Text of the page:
StudentShare solutions
Triangle menu

The Struggle for Universal Human Rights - Essay Example

Not dowloaded yet

Extract of sample
The Struggle for Universal Human Rights

This low incidence of intervention seems at odds with the agreement entered into by most countries in the Genocide Convention of 1948 wherein they committed, under Art 1, "to prevent and to punish"2 the crime of genocide. Could this failure to intervene in the genocidal activities of sovereign states be rooted on the inability of the human rights movement to propel international action The case of Darfur provides a timely opportunity to examine the truth of that theory.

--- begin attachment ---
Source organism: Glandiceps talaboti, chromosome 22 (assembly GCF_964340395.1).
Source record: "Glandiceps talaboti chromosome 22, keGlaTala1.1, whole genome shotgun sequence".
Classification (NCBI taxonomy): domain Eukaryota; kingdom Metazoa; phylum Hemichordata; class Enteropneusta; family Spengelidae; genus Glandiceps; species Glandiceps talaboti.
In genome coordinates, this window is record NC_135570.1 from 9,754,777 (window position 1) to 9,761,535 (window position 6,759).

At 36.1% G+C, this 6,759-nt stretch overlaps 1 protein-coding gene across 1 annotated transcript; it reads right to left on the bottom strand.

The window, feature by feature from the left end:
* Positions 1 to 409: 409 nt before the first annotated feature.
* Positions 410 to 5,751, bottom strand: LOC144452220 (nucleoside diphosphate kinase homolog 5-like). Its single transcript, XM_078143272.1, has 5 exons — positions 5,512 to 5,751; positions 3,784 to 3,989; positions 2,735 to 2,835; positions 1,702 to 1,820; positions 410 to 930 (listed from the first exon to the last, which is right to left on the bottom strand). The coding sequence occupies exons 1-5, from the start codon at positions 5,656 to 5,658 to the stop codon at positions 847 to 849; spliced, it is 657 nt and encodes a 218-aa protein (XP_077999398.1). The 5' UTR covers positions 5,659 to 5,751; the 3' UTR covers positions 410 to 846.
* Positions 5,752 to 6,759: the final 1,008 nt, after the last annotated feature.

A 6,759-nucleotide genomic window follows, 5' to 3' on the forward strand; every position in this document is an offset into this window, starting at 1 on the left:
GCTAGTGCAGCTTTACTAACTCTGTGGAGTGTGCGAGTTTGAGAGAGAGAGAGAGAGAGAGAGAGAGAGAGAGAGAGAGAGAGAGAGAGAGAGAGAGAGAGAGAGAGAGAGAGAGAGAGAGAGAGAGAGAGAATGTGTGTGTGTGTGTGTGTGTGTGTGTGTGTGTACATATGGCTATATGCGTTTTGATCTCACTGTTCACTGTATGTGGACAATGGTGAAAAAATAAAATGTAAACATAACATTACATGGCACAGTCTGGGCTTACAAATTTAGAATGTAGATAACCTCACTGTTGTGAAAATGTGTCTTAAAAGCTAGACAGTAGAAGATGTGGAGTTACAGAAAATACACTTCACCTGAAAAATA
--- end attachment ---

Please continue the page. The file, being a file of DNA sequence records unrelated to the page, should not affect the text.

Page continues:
It is imperative that a definition of genocide be explored and established first since much of the controversy surrounding international inaction today are in many ways related to the very definition and application of the term "genocide". As is best exemplified by Shelly's wordplay above, the definition and use of the term genocide has been muddled by political stratagems which seem to follow an unspoken rule to never use the term at all costs. Instead of the term "genocide", terms such as "ethnic violence", "ethnic cleansing", "acts of genocide", and "civil war" have become the trademark of the politically-savvy. It would be as though by avoiding the term genocide, a humanitarian crisis such as Rwanda or Darfur would cease to be genocide and transform into something more palatable to the taste. We must thus resort back to the definition of genocide agreed upon by the same international community before they actually found themselves bound to make good on such definition. In the 1948 Convention on the Prevention and Punishment of the Crime of Genocide, the following definition is clearly detailed: